The relationships among body image dissatisfaction, disordered eating attitudes, sociocultural factors, gender and grade
Abstract (Summary)Young children have been found to be dissatisfied with their body image and to display disordered eating attitudes. Current research has focused on the exposureto influences such as the media, parental presccupation with eating and exercise, and peer teasing on body image dissatisfaction and disordered eating attitudes. This study examined M y image dissatisfaction,disordered eating attitudes and exposure to sociocultural factors in 112 boys and girls in grades one and three. Each participant completed the Collins Child Figure Drawings, the Revised Version of the Body Dissatisfaction Scale of the Eating Disorder inventory (EDI-BD), the Children's Eating Attitudes Test (ChEAT) and a Socioculhual influences Questionnaire. On the Collins, third graders were more dissatisfied with their body image than first graders. The majority of this sample of chilken displayed body image dissatisfaction. Girls were found to display more unequal choices for heavier and thinner body ideals; they chose thinner ideals most of & en, whereas males chose thin and heavy ideals equally. The majority of this sample of children did not display disordered eating attitudes. Overall, female participants obtained higher scores on a questionnaire investigating the impact of the media, parental preoccupation with eating and exercise, and peers than males. For girls, body mass and weight were significandycorreiated with aU three measures, while for boys, body mass and weight were only conelated with the Collins. By focusing on the early development of body image dissatisfaction, disordered eating attitudes and the underlying factors that promote such development, it may be possible to identiQchildren at risk for eating disorders.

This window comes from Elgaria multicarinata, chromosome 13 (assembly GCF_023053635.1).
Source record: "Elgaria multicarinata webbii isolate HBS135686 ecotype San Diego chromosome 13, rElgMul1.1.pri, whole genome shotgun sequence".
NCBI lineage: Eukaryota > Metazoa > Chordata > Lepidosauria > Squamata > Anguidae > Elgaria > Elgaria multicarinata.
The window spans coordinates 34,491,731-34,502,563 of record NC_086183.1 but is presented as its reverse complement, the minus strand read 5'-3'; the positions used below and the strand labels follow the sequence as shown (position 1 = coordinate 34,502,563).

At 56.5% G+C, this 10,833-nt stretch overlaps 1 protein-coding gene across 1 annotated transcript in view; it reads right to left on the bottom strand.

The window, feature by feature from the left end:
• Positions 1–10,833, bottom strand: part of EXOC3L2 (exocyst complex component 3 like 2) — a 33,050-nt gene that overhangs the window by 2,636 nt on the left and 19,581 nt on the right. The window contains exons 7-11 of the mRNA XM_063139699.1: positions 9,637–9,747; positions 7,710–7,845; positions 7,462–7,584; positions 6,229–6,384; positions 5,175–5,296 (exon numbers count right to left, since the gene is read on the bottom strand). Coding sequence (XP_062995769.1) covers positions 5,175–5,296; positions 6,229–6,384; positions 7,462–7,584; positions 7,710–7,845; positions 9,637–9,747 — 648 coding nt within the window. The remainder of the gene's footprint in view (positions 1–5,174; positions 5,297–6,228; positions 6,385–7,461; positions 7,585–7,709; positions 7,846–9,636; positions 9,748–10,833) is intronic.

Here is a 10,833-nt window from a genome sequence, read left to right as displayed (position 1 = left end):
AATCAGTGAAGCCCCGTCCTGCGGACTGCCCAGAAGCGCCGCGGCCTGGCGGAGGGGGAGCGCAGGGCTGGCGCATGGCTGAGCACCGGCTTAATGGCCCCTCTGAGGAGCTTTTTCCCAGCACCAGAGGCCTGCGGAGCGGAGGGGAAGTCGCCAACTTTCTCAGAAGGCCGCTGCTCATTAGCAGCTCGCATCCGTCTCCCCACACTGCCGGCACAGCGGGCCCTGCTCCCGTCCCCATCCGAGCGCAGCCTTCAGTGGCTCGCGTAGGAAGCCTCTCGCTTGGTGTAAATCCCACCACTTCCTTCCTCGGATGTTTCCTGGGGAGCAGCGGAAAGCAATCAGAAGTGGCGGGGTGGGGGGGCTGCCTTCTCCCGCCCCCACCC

Source Type:Master's Thesis
Date of Publication:01/01/2000